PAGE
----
If you knew the truth of how hard it is, you’d probably run away fast as you can. What?!! Why would a guy like me say such a thing? Well, today we live in a world where many feel entitled to success without having to do much of anything.
All too often an entrepreneur can get so excited about their venture that they make quick and fast decisions to move ahead. See, when you are growing fast you have to fill departments to cover for everything you can’t do personally.
The dream of building a business is not for everyone. Those who have been employed at a “big company” will have to hit the reset button in their thinking. Experience working in the corporate world does not necessarily translate into success as an entrepreneur.
I've been asked this question many times and the reality is that it's a combination of factors but here’s four that quickly come to mind. Just remember starting, growing and building a company is tough and most companies fail. Being successful is hard even in the best of times.
The dream of building a business is not for everyone. Those who have been employed at a “big company” will have to hit the reset button in their thinking.
I had a great time talking with Andrew Warner of Mixergy Click here for the full episode
If you are bootstrapped, you are going to have to run super lean. You need to be, act and think scrappy. A real entrepreneur relishes the grind and digging deep to struggle.
If you are going to take the entrepreneurial leap you have to be able to handle stress. This is not the 9–5 world. It’s 24/7/365
Celebrity entrepreneurs are nothing new. We hear about them all the time, especially in the tech world with names like Bill Gates, Mark Zuckerberg and Elon Musk. Each inspires awe and emulation (in part) because of the news they generate and the exciting lifestyles they lead.
You know, I’m tired of reading these articles about startups and unicorns landing millions upon millions of dollars of venture capital and running their “companies” like a frat house.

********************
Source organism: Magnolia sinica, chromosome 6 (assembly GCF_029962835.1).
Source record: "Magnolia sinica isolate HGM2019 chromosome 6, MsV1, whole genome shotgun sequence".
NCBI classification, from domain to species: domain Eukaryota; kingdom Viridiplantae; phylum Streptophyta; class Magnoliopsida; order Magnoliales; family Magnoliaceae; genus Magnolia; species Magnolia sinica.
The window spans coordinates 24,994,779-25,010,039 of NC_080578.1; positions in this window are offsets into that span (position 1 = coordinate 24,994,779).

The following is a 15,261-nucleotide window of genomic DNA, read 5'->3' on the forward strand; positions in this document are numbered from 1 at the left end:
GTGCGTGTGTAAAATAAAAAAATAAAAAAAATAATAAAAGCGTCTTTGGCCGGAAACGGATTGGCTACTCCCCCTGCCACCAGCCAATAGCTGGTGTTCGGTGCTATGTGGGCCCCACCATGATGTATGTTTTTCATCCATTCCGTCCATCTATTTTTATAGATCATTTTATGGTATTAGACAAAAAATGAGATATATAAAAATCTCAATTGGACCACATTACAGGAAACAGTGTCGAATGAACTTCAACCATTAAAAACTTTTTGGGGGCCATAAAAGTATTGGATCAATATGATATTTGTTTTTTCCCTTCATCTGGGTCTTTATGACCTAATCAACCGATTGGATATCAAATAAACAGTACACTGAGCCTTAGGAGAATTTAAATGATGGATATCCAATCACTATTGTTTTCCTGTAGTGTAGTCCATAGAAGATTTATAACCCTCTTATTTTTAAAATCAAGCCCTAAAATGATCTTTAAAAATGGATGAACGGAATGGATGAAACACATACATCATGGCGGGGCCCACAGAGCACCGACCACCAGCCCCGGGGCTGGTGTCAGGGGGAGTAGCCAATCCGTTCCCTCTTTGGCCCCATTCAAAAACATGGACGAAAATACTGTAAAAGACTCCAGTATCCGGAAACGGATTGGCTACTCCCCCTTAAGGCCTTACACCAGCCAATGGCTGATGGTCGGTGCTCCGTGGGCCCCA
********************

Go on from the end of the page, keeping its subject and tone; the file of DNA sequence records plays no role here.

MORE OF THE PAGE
When it comes to growing a successful enterprise, some magazines and bloggers are always bursting with good advice. Each day sees the publication of “new” tips and lists praising the power of hard work, perseverance, vision, etc.
In the 28 years since Stephen Covey published The Seven Habits of Highly Effective People, his advice has helped millions of people improve their professional lives—from presidents and CEOs to the owners of “Mom & Pop” shops.
Nobody likes to talk about it but the reality of starting a business and building a company is that it’s simply not for everyone. If you knew the truth of how hard it is, you’d probably run away fast as you can.
You have a hard time accepting the status quo. The status quo may be just fine at times, but often progress is stalled as new ideas are quelled when people are not willing to push
Today too many startup entrepreneurs dream and seek the VC-funded path of least resistance. At the same time the media lavishes “credibility” to such companies that are either unproven, unprofitable or both.